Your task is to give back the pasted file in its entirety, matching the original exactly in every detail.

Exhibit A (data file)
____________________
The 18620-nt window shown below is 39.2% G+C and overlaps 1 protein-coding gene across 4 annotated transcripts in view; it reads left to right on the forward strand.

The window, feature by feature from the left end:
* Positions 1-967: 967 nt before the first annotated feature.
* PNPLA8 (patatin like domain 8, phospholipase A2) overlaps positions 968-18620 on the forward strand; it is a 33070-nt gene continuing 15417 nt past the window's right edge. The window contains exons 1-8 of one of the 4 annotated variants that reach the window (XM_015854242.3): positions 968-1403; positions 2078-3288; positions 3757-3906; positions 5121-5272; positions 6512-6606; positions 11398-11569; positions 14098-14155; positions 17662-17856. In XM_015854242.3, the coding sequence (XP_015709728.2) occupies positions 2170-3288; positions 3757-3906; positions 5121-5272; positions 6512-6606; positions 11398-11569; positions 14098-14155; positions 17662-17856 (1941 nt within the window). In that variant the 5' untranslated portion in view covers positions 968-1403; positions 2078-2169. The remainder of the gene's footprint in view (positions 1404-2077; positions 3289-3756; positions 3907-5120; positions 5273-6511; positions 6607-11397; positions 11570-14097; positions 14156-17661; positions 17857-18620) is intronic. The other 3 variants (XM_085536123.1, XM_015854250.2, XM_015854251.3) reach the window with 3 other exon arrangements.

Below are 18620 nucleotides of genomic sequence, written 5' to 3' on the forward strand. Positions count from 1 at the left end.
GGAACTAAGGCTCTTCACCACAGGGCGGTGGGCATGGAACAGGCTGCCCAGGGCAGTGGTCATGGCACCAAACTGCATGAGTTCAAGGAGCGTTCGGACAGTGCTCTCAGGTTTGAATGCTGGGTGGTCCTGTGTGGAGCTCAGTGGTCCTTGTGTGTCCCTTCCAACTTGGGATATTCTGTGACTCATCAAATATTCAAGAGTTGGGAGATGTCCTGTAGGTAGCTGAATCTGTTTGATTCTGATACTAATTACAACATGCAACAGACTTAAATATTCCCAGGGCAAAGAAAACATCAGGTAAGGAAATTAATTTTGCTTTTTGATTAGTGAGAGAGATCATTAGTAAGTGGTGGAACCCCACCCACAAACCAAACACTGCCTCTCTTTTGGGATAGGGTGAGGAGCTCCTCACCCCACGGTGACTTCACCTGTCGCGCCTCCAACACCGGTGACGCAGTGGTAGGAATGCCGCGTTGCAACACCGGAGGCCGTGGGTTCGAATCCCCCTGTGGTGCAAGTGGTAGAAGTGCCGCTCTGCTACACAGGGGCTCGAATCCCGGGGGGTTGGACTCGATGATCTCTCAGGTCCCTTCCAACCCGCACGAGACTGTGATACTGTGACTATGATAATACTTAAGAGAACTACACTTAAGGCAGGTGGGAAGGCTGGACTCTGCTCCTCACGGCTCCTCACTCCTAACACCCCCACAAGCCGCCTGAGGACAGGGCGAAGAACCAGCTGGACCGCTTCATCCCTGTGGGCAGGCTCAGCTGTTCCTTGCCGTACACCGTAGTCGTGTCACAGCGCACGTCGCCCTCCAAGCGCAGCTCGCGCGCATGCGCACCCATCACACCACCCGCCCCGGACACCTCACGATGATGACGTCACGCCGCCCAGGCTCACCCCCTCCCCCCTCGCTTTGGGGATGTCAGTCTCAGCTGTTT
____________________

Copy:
The 18620-nt window shown below is 39.2% G+C and overlaps 1 protein-coding gene across 4 annotated transcripts in view; it reads left to right on the forward strand.

The window, feature by feature from the left end:
* Positions 1-967: 967 nt before the first annotated feature.
* PNPLA8 (patatin like domain 8, phospholipase A2) overlaps positions 968-18620 on the forward strand; it is a 33070-nt gene continuing 15417 nt past the window's right edge. The window contains exons 1-8 of one of the 4 annotated variants that reach the window (XM_015854242.3): positions 968-1403; positions 2078-3288; positions 3757-3906; positions 5121-5272; positions 6512-6606; positions 11398-11569; positions 14098-14155; positions 17662-17856. In XM_015854242.3, the coding sequence (XP_015709728.2) occupies positions 2170-3288; positions 3757-3906; positions 5121-5272; positions 6512-6606; positions 11398-11569; positions 14098-14155; positions 17662-17856 (1941 nt within the window). In that variant the 5' untranslated portion in view covers positions 968-1403; positions 2078-2169. The remainder of the gene's footprint in view (positions 1404-2077; positions 3289-3756; positions 3907-5120; positions 5273-6511; positions 6607-11397; positions 11570-14097; positions 14156-17661; positions 17857-18620) is intronic. The other 3 variants (XM_085536123.1, XM_015854250.2, XM_015854251.3) reach the window with 3 other exon arrangements.

Below are 18620 nucleotides of genomic sequence, written 5' to 3' on the forward strand. Positions count from 1 at the left end.
GGAACTAAGGCTCTTCACCACAGGGCGGTGGGCATGGAACAGGCTGCCCAGGGCAGTGGTCATGGCACCAAACTGCATGAGTTCAAGGAGCGTTCGGACAGTGCTCTCAGGTTTGAATGCTGGGTGGTCCTGTGTGGAGCTCAGTGGTCCTTGTGTGTCCCTTCCAACTTGGGATATTCTGTGACTCATCAAATATTCAAGAGTTGGGAGATGTCCTGTAGGTAGCTGAATCTGTTTGATTCTGATACTAATTACAACATGCAACAGACTTAAATATTCCCAGGGCAAAGAAAACATCAGGTAAGGAAATTAATTTTGCTTTTTGATTAGTGAGAGAGATCATTAGTAAGTGGTGGAACCCCACCCACAAACCAAACACTGCCTCTCTTTTGGGATAGGGTGAGGAGCTCCTCACCCCACGGTGACTTCACCTGTCGCGCCTCCAACACCGGTGACGCAGTGGTAGGAATGCCGCGTTGCAACACCGGAGGCCGTGGGTTCGAATCCCCCTGTGGTGCAAGTGGTAGAAGTGCCGCTCTGCTACACAGGGGCTCGAATCCCGGGGGGTTGGACTCGATGATCTCTCAGGTCCCTTCCAACCCGCACGAGACTGTGATACTGTGACTATGATAATACTTAAGAGAACTACACTTAAGGCAGGTGGGAAGGCTGGACTCTGCTCCTCACGGCTCCTCACTCCTAACACCCCCACAAGCCGCCTGAGGACAGGGCGAAGAACCAGCTGGACCGCTTCATCCCTGTGGGCAGGCTCAGCTGTTCCTTGCCGTACACCGTAGTCGTGTCACAGCGCACGTCGCCCTCCAAGCGCAGCTCGCGCGCATGCGCACCCATCACACCACCCGCCCCGGACACCTCACGATGATGACGTCACGCCGCCCAGGCTCACCCCCTCCCCCCTCGCTTTGGGGATGTCAGTCTCAGCTGTTT